DIY Watercolor Block Tutorial

For the binder clips, the bigger the better. For the C-Clamps, smaller ones (the ones pictured are 2″) are easier to work with.

Recently I saw online that it’s possible to create your own watercolor blocks. I gave it a try myself, and found that it was indeed possible! So here is an easy to follow tutorial (with photos) so you can make your own!


-Various clips/clamps (binder clips/C-clamps work best)

-Padding compound, 2 oz. (only a small amount is needed)

-A cheap brush

-A paper cutting knife

-Watercolor paper (between 10-20 sheets)

-Sturdy cardboard

-scrap piece of paper

Watercolor paper, cardboard, and scrap piece of paper already cut to size.

1. With your knife, cut your paper and cardboard to size.

Try to cut them as precisely as possible; they need to be stacked evenly and flush. I had pre-cut mine the day before; the cardboard is actually two pieces of scrap cardboard glued together to be extra sturdy. The scrap paper is to protect the top layer of water color paper from the padding compound.

Try to have them stacked neatly with edges flush together.

2. Stack up the paper and cardboard.

Again, make it as flush and even as possible.

Have the clips spread evenly and matched on both sides.

3. Start clipping the stack together.

The binder clips are good because they provide broad flat pressure, but are limited by how wide they can be opened. The C-clamps are also good because they’re easily adjustable, but it’s a smaller focused pressure. So depending on the size of your block, you can alternate between the two. Since mine is a long one, I’m going to distribute them as evenly as possible.

It looks very silly, but now the stack of watercolor paper is tightly secured.

Finished clipping! I used two small scraps of cardboard under the C-clamps so that there wouldn’t be any unsightly circles on the paper if I used too much pressure.

I got this little bottle off Amazon for $8 (not including shipping).

4. Grab your padding compound and brush; paint a generous coating on all the edges (don’t forget to leave a small space for the palette knife).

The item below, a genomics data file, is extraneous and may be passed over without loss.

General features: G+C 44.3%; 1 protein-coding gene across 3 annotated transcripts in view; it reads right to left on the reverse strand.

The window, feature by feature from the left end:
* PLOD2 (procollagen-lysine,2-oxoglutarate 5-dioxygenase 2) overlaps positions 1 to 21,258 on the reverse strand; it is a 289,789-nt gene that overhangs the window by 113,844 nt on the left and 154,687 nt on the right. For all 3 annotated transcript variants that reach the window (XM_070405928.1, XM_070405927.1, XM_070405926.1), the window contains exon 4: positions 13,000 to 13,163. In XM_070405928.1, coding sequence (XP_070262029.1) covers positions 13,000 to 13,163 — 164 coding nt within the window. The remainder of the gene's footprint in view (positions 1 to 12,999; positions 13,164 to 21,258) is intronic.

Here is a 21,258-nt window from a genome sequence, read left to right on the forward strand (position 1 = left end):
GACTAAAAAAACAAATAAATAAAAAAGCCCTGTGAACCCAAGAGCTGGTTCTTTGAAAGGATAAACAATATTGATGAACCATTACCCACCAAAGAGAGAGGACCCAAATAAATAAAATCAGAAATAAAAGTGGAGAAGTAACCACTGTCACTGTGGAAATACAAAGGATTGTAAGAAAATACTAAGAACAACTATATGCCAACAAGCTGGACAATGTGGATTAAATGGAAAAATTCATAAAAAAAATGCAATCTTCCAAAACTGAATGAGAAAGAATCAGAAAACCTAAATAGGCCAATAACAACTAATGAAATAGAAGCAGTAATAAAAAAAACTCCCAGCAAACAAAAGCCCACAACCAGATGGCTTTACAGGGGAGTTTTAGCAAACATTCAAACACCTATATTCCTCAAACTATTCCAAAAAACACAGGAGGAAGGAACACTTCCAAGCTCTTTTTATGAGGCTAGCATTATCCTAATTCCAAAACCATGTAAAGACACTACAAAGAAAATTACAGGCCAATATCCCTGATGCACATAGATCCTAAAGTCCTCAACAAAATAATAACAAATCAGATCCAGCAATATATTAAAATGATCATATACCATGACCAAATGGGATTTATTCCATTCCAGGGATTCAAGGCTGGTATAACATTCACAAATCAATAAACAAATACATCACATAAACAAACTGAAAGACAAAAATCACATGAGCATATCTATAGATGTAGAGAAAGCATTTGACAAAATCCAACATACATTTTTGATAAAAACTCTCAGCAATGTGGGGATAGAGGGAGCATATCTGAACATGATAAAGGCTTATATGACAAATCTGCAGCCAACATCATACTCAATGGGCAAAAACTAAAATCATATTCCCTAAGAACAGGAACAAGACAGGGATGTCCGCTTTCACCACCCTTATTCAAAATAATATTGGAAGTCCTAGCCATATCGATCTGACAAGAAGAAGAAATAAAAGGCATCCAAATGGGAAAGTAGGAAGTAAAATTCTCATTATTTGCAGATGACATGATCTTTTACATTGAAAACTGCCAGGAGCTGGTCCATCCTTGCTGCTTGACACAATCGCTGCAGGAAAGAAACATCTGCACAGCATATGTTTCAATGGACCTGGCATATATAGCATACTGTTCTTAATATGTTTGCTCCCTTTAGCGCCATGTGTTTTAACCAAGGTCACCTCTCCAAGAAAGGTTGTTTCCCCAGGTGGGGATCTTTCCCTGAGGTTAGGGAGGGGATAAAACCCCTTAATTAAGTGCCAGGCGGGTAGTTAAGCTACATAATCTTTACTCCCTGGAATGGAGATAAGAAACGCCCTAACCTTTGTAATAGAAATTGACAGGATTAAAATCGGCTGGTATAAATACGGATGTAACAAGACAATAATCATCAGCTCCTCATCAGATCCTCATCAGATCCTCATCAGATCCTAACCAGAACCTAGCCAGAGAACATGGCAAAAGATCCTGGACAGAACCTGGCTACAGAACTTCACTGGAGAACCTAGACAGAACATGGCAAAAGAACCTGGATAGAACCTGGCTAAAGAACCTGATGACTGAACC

The padding compound is the key ingredient- straight from the bottle, it’s similar in texture to Elmer’s glue. But the difference is when it dries- it’s flexible enough to allow one page to be removed at a time. It’s mostly used to create those little notepads for grocery lists.

At art supply stores, padding compound would be found with the bookmaking supplies. However, I didn’t want a giant 12 oz. bottle, so I just got a 2 oz. from Amazon.

Give it a nice even coating; not too thin, but not dripping off either.

Give it a nice even coating; not too thin, but not dripping off either.

Coat the edge top to bottom; it has to touch every sheet of paper, even the cardboard. If it looks like any cracks got missed, go back and fill them in. It will dry fast, within 5-10 minutes. If you want to be very sure, you can give it a second coat. If any padding compound gets on your clips or clamps, just wait until it dries, then peel it off.

If you want to re-use the brush, you can wash it with soap and water, and it should still be in good condition.

Not as professional as a block from Arches, but it works.


There you go; a nice finished watercolor block! It’s handy for any small pieces of watercolor paper you might have lying around, especially ones that are too small to tape down. This block will probably be used for making comic strips or something similar.

I’d love to hear back from anyone who tries to make their own watercolor block!

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